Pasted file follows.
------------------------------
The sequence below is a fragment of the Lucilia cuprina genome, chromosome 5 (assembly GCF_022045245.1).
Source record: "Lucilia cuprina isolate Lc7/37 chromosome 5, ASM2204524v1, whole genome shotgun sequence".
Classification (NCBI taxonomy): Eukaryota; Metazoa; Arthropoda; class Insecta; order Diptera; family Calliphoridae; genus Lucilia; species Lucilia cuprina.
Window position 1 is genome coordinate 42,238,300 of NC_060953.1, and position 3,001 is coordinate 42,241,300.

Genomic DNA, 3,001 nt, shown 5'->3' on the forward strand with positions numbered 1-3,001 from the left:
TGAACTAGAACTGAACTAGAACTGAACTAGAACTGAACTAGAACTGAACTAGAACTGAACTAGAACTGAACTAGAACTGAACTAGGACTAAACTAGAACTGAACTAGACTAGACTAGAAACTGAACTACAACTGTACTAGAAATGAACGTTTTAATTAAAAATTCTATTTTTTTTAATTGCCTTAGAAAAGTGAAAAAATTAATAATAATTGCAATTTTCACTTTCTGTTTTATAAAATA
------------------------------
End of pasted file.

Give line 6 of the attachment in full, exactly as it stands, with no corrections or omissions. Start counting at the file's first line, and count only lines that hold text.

TGAACTAGAACTGAACTAGAACTGAACTAGAACTGAACTAGAACTGAACTAGAACTGAACTAGAACTGAACTAGAACTGAACTAGGACTAAACTAGAACTGAACTAGACTAGACTAGAAACTGAACTACAACTGTACTAGAAATGAACGTTTTAATTAAAAATTCTATTTTTTTTAATTGCCTTAGAAAAGTGAAAAAATTAATAATAATTGCAATTTTCACTTTCTGTTTTATAAAATA